How important is it to you that your children and / or students develop into ethical, caring adults? In one study from the University of Virginia, 96% of parents said that the development of a caring orientation and moral character in their children was pivotal; more important even than high achievement.
Yet, in a 2014 Harvard study involving 10,000 middle and high school students, 80% of the youths reported that their parents and teachers “are more concerned about achievement or happiness (feeling good) than caring for others.”
The researchers suggested this data might reflect a “rhetoric/reality gap”. Perhaps what we, as influential adults, say we value isn’t reflected in our behaviour.
Closing that rhetoric/reality gap isn’t easy, especially for high schools who are, for the most part, subject to a system that rewards test scores more than character or caring. But it’s not impossible. You only have to walk into a school that is genuinely committed to wellbeing and character to see that their reality and rhetoric are more closely aligned. These schools celebrate and highlight behaviour and images and displays and artwork and physical spaces that reflect a prioritisation of character and caring.
Some other schools, however, choose to highlight their trophy cabinet. That reflects a different priority.
Pride is such an important positive emotion. And a healthy abundance of pride is one of the best indicators of a really good school.
Whilst being careful to distinguish it from arrogance, smugness, and vanity, Aristotle described pride as the “crown of the virtues”. When we know that we are capable of making a contribution of great value and when we strive to do so, we are rewarded with a sense of authentic pride.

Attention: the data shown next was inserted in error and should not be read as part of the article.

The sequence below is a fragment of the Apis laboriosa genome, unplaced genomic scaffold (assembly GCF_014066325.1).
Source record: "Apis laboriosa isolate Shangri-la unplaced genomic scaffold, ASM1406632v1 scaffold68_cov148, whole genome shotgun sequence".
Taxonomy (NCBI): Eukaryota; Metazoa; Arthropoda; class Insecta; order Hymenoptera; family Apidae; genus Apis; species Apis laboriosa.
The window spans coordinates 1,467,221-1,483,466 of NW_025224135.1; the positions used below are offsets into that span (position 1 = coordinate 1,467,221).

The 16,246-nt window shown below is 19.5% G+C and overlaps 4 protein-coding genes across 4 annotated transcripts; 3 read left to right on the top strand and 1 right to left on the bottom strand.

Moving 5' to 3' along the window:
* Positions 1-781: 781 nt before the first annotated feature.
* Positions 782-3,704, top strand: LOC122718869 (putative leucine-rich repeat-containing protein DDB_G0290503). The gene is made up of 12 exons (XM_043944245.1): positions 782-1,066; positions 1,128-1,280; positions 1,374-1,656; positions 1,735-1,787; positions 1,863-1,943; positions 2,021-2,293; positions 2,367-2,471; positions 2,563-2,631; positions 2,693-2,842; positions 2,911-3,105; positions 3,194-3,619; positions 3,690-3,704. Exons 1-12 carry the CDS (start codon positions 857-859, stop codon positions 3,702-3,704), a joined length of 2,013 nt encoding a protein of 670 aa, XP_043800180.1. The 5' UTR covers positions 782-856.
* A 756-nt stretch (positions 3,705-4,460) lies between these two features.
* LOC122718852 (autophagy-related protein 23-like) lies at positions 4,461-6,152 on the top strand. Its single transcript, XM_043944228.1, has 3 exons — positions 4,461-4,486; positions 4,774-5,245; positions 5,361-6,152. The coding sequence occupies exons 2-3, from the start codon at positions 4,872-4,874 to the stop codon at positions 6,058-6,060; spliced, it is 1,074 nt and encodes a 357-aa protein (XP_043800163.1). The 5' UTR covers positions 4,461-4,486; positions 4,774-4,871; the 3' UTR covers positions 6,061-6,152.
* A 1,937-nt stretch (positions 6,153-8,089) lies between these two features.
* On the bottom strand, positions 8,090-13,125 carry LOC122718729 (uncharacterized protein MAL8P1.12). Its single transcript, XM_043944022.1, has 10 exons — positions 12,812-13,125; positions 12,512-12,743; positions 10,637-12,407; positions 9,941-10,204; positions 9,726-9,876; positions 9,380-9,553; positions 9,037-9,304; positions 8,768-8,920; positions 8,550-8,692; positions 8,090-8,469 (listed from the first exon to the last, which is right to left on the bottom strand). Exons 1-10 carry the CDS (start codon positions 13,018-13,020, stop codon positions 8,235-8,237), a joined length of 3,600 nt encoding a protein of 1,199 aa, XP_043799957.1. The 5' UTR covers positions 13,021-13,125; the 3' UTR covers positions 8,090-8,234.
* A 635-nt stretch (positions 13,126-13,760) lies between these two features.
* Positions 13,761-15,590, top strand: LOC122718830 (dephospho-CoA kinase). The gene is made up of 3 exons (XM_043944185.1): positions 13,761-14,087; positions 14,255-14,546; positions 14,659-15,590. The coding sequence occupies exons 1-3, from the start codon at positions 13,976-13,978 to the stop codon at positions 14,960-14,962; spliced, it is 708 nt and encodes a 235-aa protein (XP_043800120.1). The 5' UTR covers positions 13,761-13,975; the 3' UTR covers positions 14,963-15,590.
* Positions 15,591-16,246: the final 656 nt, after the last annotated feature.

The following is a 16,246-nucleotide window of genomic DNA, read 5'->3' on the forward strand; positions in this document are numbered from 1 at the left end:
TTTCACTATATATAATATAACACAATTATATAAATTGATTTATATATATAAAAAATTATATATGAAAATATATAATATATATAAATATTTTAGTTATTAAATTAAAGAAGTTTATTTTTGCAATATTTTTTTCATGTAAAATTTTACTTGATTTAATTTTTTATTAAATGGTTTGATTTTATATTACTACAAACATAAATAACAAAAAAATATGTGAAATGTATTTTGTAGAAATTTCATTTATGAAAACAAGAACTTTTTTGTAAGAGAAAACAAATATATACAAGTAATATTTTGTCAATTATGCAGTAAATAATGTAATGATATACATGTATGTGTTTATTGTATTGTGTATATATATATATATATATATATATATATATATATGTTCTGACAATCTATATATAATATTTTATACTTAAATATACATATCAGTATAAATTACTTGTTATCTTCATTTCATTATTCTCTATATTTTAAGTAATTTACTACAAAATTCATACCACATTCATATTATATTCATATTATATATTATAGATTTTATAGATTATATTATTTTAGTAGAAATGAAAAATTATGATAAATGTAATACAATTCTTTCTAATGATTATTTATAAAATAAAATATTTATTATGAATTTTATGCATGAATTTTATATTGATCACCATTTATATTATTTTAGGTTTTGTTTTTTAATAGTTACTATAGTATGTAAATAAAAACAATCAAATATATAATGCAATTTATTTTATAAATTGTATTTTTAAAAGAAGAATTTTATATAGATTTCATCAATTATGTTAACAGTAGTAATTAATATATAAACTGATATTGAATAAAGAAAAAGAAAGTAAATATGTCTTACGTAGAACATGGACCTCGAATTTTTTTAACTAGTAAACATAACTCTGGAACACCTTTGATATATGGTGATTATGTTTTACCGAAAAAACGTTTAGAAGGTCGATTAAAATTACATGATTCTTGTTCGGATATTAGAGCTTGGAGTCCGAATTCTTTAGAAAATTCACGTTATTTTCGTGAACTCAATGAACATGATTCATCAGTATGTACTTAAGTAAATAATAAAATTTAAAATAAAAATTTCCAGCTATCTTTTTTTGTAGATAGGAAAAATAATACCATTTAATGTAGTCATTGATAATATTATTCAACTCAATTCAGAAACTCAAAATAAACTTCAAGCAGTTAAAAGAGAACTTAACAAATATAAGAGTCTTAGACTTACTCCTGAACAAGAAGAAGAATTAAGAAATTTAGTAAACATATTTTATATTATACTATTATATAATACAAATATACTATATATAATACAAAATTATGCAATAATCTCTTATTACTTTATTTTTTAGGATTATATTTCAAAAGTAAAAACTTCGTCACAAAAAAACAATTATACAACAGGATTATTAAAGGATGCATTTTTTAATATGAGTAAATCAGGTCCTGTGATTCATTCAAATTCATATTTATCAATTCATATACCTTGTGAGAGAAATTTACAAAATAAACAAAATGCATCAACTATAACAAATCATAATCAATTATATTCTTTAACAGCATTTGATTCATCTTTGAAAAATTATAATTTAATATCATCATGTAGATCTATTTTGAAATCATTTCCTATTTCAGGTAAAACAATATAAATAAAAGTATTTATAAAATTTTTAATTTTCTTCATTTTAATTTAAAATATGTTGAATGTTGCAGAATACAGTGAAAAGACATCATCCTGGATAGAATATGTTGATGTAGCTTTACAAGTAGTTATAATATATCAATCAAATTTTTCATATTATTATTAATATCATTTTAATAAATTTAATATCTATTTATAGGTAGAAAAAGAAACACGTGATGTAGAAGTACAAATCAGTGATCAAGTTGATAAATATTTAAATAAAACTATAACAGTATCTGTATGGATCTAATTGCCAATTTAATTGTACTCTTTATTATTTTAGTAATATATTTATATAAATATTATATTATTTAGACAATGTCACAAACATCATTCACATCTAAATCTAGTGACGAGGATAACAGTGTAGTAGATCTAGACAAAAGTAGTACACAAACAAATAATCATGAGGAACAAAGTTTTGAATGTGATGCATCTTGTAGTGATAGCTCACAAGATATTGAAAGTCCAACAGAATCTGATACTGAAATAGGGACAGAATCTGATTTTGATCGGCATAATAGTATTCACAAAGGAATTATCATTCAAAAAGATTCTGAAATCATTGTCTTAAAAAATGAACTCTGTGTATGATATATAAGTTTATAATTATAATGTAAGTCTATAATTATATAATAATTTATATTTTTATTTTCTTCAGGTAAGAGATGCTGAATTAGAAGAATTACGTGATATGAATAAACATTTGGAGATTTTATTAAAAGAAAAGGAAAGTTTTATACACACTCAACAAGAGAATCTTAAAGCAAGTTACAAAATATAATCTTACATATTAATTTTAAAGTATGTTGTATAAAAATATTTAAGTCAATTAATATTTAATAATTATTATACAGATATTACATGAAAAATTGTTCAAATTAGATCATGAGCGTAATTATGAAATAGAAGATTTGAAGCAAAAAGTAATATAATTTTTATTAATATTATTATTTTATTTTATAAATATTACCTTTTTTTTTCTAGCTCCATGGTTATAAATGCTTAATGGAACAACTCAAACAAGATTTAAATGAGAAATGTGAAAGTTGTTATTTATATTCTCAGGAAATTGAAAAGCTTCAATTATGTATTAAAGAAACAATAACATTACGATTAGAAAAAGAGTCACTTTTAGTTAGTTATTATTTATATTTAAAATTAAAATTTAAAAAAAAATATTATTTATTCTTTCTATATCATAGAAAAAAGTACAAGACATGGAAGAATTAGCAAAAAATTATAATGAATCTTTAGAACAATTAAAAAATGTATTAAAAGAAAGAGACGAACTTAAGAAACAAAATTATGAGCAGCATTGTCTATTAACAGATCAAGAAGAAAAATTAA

Schools are, of course, incredibly complex systems that are notoriously hard to evaluate. But if I was given just three minutes to gain as deep an insight into a school as possible, these are the three questions I would ask:
- to the principal – “How proud are you of your school? Why?”
- to a group of teachers – “How proud are you of your work at this school? Why?”
- to a group of students – “How proud are you to be a student at this school? Why?”
Authentic pride being expressed by the principal, teachers, and students in a school is only possible when they feel deeply connected to the community, purposefully engaged, and when they feel that they are making important and significant contribution that matters.
So when you get a sense that there is a school community full of pride, it’s likely a school that not only values moral excellence, but achieves it. That’s the kind of school I want to send my kids to.